A new long-range wireless tag detection system, with potential applications in health care, environmental protection and goods tracking, can pinpoint items with near 100 per cent accuracy over a much wider range than current systems.
Near error-free wireless detection made possible
Conventional systems typically offer a lower useful read range than this new solution, as well as lower detection reliability
- Sithamparanathan Sabesan
The accuracy and range of radio frequency identification (RFID) systems, which are used in everything from passports to luggage tracking, could be vastly improved thanks to a new system developed by researchers at the University of Cambridge.
The vastly increased range and accuracy of the system opens up a wide range of potential monitoring applications, including support for the sick and elderly, real-time environmental monitoring in areas prone to natural disasters, or paying for goods without the need for conventional checkouts.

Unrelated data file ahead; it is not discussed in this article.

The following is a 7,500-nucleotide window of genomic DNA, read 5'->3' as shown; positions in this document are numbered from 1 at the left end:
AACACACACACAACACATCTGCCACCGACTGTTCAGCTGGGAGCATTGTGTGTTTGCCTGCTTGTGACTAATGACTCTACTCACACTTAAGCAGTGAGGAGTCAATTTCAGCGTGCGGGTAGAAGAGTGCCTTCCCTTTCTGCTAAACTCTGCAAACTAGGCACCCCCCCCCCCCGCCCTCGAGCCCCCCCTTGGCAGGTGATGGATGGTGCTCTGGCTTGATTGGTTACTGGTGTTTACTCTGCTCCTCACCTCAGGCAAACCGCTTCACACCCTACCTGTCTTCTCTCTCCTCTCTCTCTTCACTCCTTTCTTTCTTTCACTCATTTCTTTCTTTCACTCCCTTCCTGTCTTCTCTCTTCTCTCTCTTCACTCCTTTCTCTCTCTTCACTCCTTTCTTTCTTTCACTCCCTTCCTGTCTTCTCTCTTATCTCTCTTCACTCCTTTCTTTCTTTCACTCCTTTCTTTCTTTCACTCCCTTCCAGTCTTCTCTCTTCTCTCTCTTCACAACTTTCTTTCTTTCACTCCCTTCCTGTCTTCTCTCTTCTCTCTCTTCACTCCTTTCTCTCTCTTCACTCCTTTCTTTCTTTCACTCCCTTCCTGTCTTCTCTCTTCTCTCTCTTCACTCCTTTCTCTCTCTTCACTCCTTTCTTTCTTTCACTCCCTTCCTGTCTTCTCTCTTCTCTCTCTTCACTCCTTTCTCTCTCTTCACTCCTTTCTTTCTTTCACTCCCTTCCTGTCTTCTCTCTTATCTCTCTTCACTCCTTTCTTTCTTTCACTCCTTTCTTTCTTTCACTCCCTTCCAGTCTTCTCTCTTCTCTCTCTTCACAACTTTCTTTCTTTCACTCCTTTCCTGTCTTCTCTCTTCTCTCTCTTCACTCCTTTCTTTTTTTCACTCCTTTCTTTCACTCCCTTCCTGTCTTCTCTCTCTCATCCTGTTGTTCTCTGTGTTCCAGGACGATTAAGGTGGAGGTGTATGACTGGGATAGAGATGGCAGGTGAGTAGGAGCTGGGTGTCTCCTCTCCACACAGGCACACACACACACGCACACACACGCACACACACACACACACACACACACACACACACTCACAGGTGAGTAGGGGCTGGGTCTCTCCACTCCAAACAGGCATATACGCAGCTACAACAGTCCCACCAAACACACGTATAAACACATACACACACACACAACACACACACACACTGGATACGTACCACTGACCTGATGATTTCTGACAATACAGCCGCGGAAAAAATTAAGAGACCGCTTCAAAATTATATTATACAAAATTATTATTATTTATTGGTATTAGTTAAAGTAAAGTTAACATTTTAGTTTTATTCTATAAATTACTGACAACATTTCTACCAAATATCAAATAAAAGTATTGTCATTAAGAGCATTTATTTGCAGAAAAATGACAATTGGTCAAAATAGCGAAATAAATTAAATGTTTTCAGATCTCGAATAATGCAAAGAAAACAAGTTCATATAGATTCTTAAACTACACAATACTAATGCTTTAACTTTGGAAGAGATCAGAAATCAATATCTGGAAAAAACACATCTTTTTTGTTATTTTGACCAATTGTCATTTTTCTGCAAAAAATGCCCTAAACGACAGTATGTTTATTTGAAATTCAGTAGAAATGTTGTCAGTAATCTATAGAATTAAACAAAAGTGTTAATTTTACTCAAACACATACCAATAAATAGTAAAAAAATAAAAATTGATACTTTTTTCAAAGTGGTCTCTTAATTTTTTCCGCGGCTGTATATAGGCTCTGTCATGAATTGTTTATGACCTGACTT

The new system improves the accuracy of passive (battery-less) RFID tag detection from roughly 50 per cent to near 100 per cent, and increases the reliable detection range from two to three metres to approximately 20 metres. The results are outlined in the journal IEEE Transactions on Antennas and Propagation.
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Image credit: Warehouse, by Erik Söderström via Flickr
Reproduced courtesy of the University of Cambridge
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